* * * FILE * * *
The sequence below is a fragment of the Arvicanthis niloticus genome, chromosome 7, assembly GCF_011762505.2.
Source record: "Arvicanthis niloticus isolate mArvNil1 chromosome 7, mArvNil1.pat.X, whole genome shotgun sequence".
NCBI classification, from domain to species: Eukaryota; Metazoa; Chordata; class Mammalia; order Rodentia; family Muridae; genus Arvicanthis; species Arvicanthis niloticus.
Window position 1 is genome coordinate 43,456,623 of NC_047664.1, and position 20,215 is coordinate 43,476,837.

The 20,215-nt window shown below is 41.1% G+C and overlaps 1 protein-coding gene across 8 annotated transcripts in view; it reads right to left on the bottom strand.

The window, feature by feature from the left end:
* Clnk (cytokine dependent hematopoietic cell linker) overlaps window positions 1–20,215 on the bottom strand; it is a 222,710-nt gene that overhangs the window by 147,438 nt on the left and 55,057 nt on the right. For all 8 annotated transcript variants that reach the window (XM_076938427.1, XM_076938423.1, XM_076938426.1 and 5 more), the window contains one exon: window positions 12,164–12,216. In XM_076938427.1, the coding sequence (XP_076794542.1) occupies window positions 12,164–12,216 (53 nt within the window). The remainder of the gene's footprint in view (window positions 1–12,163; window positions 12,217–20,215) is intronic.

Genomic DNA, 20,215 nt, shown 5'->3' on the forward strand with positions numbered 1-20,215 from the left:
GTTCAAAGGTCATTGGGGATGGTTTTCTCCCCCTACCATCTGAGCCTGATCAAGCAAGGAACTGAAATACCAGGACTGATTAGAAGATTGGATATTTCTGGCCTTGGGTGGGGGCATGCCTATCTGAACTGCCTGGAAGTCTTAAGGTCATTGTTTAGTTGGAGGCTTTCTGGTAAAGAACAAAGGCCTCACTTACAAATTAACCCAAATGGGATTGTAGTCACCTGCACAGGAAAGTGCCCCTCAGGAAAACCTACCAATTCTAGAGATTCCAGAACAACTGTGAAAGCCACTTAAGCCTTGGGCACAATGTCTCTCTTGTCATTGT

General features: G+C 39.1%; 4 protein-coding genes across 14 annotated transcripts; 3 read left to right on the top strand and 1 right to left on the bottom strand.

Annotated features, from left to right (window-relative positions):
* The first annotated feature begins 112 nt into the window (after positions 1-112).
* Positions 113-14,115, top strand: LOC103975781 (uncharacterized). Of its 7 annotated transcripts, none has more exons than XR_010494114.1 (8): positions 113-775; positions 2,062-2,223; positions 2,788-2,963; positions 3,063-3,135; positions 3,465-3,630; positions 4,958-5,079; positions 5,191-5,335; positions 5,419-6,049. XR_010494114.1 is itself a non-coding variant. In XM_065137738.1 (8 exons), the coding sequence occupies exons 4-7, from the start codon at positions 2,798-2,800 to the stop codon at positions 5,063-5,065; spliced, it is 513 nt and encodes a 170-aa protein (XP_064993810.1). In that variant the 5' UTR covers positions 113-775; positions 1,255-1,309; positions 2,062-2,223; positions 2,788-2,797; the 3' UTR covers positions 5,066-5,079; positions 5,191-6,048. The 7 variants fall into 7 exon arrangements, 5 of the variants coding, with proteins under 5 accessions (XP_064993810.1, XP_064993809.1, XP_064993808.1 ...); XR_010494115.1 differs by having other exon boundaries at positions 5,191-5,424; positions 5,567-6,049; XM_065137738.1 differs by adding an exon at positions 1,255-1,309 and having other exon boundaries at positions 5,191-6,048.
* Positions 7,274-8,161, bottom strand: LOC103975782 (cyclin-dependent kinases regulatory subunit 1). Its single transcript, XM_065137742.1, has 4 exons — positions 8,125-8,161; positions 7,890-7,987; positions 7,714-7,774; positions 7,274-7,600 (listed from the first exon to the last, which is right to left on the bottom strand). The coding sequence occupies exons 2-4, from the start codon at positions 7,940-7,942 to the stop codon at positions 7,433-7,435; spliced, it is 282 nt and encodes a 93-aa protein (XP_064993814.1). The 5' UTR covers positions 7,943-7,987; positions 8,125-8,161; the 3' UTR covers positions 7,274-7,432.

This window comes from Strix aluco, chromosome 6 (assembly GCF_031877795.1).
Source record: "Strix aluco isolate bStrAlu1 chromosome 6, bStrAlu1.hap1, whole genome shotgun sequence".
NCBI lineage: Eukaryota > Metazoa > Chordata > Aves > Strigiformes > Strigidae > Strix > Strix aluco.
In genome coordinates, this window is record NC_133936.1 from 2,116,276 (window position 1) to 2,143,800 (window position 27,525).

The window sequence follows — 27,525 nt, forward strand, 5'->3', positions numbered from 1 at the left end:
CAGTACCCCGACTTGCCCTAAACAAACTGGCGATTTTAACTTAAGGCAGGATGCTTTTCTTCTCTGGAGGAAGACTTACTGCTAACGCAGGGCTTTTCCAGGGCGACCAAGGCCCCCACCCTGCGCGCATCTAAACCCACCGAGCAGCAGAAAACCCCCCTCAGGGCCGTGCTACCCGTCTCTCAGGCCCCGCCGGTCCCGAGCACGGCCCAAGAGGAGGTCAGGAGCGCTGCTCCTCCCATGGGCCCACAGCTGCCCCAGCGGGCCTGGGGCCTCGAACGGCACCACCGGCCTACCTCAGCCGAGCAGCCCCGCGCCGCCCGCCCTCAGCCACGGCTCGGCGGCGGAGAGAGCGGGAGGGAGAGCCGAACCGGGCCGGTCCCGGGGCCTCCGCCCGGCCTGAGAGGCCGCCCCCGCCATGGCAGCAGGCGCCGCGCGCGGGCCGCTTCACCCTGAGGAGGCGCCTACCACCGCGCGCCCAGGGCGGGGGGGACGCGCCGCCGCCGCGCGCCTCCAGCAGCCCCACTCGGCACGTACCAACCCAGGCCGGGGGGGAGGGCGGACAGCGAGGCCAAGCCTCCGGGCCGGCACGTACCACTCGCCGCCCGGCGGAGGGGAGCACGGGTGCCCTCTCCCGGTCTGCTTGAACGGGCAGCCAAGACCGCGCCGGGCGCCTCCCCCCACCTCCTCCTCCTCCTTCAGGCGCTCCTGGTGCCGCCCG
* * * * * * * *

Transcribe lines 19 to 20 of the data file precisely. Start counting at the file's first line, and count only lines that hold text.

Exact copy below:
The window sequence follows — 27,525 nt, forward strand, 5'->3', positions numbered from 1 at the left end:
CAGTACCCCGACTTGCCCTAAACAAACTGGCGATTTTAACTTAAGGCAGGATGCTTTTCTTCTCTGGAGGAAGACTTACTGCTAACGCAGGGCTTTTCCAGGGCGACCAAGGCCCCCACCCTGCGCGCATCTAAACCCACCGAGCAGCAGAAAACCCCCCTCAGGGCCGTGCTACCCGTCTCTCAGGCCCCGCCGGTCCCGAGCACGGCCCAAGAGGAGGTCAGGAGCGCTGCTCCTCCCATGGGCCCACAGCTGCCCCAGCGGGCCTGGGGCCTCGAACGGCACCACCGGCCTACCTCAGCCGAGCAGCCCCGCGCCGCCCGCCCTCAGCCACGGCTCGGCGGCGGAGAGAGCGGGAGGGAGAGCCGAACCGGGCCGGTCCCGGGGCCTCCGCCCGGCCTGAGAGGCCGCCCCCGCCATGGCAGCAGGCGCCGCGCGCGGGCCGCTTCACCCTGAGGAGGCGCCTACCACCGCGCGCCCAGGGCGGGGGGGACGCGCCGCCGCCGCGCGCCTCCAGCAGCCCCACTCGGCACGTACCAACCCAGGCCGGGGGGGAGGGCGGACAGCGAGGCCAAGCCTCCGGGCCGGCACGTACCACTCGCCGCCCGGCGGAGGGGAGCACGGGTGCCCTCTCCCGGTCTGCTTGAACGGGCAGCCAAGACCGCGCCGGGCGCCTCCCCCCACCTCCTCCTCCTCCTTCAGGCGCTCCTGGTGCCGCCCG